State v. Freddie Peats and Ors. was a case that pointed out the gravity of the persistence of child trafficking in our society. In this case, the accused was running a child sex racket for years and maintained destitute children in his orphanage to offer them to European sex tourists. In BandhuaMuktiMorcha v. Union of India and Ors. , the Supreme Court held that the exploitation of children must be banned and alternatives are evolved to provide the rescued children with education, healthcare, shelter, food, and means of livelihood with self-respect.
TRAFFICKING OF CHILDREN DURING COVID-19 The COVID-19
pandemic has amplified the problem of child trafficking manifolds. It has aggravated the social and economic inequalities in society which is one of the root causes of child trafficking. Loss of employment and salary cuts have pushed society more into poverty which is a key driver for child trafficking. The International Labour Organisation has estimated that there will be between 20.1-35 million more people in working poverty than before the pandemic. Closing of schools has resulted in an increase in the time child spends online and has therefore increased the risk of cyber trafficking including online sexual abuse and exploitation of children. Identification of the victims of child trafficking is difficult under normal circumstances itself and COVID-19 is making the task even more difficult. The victims are more exposed to getting infected by the virus, less equipped to protect themselves, and almost no access to healthcare. The increase in domestic violence reported during the pandemic is also an alarming indicator of the conditions of various victims of domestic servitude.
Children are the future nation builders and it is a mockery that millions of these innocent children are being trafficked in spite of so many laws in force. To combat the evil of child trafficking the primary focus should be on spreading awareness amongst the masses and educating and sensitizing the public. Various social welfare agencies and NGOs can definitely play a major role in this regard.
There is an urgent need for strict and comprehensive legislation on child trafficking which shall cover all the aspects of chill trafficking and not only prostitution. There should be a uniform age that defines a child under various legislations where it has been differently defined. Also, since poverty and unemployment are the major causes of trafficking, steps should be taken to eradicate the same.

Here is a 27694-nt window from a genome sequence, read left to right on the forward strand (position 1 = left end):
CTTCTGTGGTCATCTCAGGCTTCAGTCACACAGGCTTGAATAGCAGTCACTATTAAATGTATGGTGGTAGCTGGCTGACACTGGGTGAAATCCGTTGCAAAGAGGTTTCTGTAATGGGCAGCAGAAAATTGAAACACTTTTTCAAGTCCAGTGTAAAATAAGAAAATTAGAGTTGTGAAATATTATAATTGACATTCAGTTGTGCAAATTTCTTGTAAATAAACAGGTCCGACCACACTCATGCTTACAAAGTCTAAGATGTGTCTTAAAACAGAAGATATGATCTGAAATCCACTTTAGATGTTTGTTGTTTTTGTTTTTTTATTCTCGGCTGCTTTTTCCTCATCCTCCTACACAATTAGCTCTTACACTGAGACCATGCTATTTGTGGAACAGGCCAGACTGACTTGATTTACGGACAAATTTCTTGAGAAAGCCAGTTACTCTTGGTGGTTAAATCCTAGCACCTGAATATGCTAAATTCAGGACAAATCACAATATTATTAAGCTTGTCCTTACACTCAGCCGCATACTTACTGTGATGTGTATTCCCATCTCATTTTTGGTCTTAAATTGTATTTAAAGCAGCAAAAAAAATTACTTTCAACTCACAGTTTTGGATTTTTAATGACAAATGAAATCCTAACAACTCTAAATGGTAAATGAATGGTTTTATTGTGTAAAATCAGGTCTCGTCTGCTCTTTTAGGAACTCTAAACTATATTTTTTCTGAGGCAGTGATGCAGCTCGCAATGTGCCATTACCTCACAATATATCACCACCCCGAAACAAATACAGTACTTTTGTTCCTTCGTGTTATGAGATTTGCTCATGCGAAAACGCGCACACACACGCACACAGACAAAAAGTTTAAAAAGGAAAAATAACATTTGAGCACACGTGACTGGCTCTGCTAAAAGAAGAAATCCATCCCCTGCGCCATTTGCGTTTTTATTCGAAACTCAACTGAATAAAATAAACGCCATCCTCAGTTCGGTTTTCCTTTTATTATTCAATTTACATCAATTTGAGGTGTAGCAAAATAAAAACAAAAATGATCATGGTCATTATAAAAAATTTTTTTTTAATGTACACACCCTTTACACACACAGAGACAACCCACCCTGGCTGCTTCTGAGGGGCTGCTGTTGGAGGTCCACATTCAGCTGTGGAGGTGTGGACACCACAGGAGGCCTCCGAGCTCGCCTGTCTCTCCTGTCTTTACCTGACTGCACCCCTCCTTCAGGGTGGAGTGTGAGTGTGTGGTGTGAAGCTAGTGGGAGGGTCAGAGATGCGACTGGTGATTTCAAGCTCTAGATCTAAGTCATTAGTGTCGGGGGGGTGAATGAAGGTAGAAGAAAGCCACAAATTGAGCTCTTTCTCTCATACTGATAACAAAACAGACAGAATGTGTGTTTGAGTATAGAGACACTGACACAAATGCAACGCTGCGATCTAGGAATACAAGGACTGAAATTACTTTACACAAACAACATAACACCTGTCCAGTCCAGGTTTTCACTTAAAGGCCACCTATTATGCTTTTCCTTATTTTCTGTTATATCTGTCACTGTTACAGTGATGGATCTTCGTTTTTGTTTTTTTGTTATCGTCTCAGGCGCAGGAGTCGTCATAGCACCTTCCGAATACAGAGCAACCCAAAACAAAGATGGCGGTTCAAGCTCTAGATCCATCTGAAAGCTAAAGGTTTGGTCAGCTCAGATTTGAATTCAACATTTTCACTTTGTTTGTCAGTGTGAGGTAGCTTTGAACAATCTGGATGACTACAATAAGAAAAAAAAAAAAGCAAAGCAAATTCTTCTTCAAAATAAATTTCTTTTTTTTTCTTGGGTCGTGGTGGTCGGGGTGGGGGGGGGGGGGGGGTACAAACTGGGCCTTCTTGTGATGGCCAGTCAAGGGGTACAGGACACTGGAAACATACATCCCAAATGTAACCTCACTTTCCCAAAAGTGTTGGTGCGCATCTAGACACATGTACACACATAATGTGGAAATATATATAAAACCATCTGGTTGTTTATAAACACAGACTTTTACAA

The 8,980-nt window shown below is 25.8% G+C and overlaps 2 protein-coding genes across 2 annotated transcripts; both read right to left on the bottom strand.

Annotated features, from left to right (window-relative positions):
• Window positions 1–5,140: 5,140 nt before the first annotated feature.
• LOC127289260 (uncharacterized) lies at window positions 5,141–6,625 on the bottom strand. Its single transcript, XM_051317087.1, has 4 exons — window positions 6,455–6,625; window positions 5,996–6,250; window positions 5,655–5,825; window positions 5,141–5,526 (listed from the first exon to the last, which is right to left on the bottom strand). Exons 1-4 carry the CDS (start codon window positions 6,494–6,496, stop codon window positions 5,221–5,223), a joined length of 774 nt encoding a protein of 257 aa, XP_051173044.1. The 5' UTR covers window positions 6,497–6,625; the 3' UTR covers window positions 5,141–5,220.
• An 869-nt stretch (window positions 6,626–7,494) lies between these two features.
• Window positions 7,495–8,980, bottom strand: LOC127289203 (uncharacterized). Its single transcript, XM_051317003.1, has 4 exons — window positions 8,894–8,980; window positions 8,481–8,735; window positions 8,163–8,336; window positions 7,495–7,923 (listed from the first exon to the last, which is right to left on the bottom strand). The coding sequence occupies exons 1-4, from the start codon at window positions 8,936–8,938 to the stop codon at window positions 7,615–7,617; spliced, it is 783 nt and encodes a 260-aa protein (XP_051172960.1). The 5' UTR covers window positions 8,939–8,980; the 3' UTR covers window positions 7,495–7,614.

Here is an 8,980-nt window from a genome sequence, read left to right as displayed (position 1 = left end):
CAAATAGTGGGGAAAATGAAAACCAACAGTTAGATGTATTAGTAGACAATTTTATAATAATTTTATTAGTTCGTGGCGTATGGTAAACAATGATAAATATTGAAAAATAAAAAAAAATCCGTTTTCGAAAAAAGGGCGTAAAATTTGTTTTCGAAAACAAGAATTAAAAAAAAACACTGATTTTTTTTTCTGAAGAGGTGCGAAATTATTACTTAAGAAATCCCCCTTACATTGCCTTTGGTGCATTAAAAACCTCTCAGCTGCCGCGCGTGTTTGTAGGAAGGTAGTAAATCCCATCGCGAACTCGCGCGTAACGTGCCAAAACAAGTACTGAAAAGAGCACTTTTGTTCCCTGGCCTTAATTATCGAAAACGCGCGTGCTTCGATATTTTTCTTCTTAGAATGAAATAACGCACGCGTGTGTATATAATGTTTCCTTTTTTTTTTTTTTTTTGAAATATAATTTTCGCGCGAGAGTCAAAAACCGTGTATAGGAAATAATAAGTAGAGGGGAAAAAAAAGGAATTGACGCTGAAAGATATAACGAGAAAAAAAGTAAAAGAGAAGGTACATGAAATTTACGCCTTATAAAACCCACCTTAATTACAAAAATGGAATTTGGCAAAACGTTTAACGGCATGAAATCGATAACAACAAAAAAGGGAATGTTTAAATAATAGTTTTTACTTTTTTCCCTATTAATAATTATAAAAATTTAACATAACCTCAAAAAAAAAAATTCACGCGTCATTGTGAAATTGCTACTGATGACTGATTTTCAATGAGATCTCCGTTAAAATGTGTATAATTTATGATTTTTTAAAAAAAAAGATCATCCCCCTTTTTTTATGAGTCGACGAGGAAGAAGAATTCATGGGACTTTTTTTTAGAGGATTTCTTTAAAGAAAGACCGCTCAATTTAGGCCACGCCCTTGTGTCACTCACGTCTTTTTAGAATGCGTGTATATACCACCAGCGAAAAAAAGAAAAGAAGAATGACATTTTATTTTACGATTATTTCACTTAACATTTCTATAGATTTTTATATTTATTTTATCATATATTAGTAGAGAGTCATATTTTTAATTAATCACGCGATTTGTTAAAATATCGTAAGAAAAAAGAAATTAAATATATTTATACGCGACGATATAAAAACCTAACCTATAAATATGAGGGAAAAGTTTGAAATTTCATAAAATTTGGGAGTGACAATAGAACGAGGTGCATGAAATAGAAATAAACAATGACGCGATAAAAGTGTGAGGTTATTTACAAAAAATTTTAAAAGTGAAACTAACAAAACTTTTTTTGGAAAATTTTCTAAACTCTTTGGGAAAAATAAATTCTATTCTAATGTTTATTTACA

Rehabilitation and recovery programs must be supported for the rescued victims of child trafficking which shall include education, shelter, medical facilities, development, nourishment, psychological counseling, skill development to help them in securing a means of livelihood, etc.
Lastly, the victims must be provided free legal aid as per Article 39A of the Constitution of India and compensation must be provided to the victims and their families.
ABOUT THE AUTHOR
NAME- PRAGATI BAJPAI
DESIGNATION- Research Intern at Stambh Organization India
INSTITUTION- Faculty of Law, University of Lucknow
‘Child Trafficking-Essentials’ (ILO’s International Labour Programme on the Elimination of Child Labour (IPEC), Geneva, 2010) https://www.ilo.org/ipecinfo/product/download.do?type=document&id=14616 accessed 01 June 2021. 2011
Census of India, Office of the Registrar General & Census Commissioner, Ministry of Home Affairs, Government of India https://censusindia.gov.in/2011census/population_enumeration.html accessed 04 June 2021 RumaBordoloi and ManashiNeog, ‘Analyzing the Root Causes of Child Trafficking Using Supply and Demand Logic’ (2016-17) 24 ALJ at 137 http://www.scconline.com/DocumentLink/8g4504mB accessed 02 June 2021. 2011 Census of India, Office of the Registrar General & Census Commissioner, Ministry of Home Affairs, Government of India https://censusindia.gov.in/2011census/population_enumeration.html accessed 04 June 2021 ‘Trafficking in Children (International Labour Organization) https://www.ilo.org/ipec/areas/Traffickingofchildren/lang--en/index.htm accessed 05 June 2021. United Nations Convention on the Rights of the Child 1989, Article 1https://www.ohchr.org/en/professionalinterest/pages/crc.aspx accessed 31 May 2021. The Immoral Traffic (Prevention) Act 1956, Section 2 (aa). The Juvenile Justice (Care and Protection of Children) Act 2000, Section 2(k). The Child Labour (Prohibition and Regulation) Act 1986, Section 2(ii). The United Nations Protocol to Prevent, Suppress and Punish Trafficking in Persons, Especially Women and Children2000, Article 3(c).https://www.ohchr.org/en/professionalinterest/pages/protocoltraffickinginpersons.aspx accessed 01 June 2021. RumaBordoloi and ManashiNeog, ‘Analyzing the Root Causes of Child Trafficking Using Supply and Demand Logic’ (2016-17) 24 ALJ at 137 http://www.scconline.com/DocumentLink/8g4504mB accessed 02 June 2021. ShiffatSharmin and Abu Mohammad Atiqur Rahman, ‘Challenges in Combating Trafficking in Human Beings in South Asia: Need for A Right-Based Approach’ 59 (2017) JILI 265 http://www.scconline.com/DocumentLink/9zPgl9l8accessed 05 June 2021. RumaBordoloi and ManashiNeog, ‘Analyzing the Root Causes of Child Trafficking Using Supply and Demand Logic’ (2016-17) 24 ALJ at 137 http://www.scconline.com/DocumentLink/8g4504mB accessed 02 June 2021. Mohd. Ashraf and Mohd. Mohsin Beg, ‘Trafficking of Children in India: A Social Menace’ (2012-13) 20 ALJ 114 http://www.scconline.com/DocumentLink/KgMl13wP accessed 03 June 2021. Vishal Jeet v. Union of India (1990) 3 SCC 318: AIR 1990 SC 1412 http://www.scconline.com/DocumentLink/EkOfxH2D accessed 05 June 2021. The public at Large v. State of Maharashtra and Ors. 1997 (4) Bom. CP 171http://www.scconline.com/DocumentLink/0w0NBmt4 accessed 08 June 2021. State v. Freddie Peats and Ors., Session Court NO. 24/1992, Criminal Appeal No. 4/1996. BandhuaMuktiMorcha v. Union of India and Ors (1997) 10 SCC 549http://www.scconline.com/DocumentLink/00jAd7vuaccessed 10 June 2021 United Nations Office on Drugs and Crime, Impact of the COVID-19 Pandemic on Trafficking in Persons at 2https://www.unodc.org/documents/Advocacy-Section/HTMSS_Thematic_Brief_on_COVID-19.pdfaccessed 06 June 2021. International Federation of Red Cross and Red Crescent Society, COVID-19 Impact on Trafficking in Persons at 2https://media.ifrc.org/ifrc/wp-content/uploads/2020/06/Covid-19-TiP-Technical-guidance-FINAL-290520.pdfaccessed 08 June 2021.. Rhacel Salazar Parreñas, Maria Cecilia Hwang and Heather Ruth Lee, ‘What Is Human Trafficking? A Review Essay’ (2012) 37(4) Signs at 1016https://www.jstor.org/stable/10.1086/664472accessed 10 June 2021. United Nations Office on Drugs and Crime, Impact of the Covid-19 Pandemic on Trafficking in Persons at 2https://www.unodc.org/documents/Advocacy-Section/HTMSS_Thematic_Brief_on_COVID-19.pdf accessed 06 June 202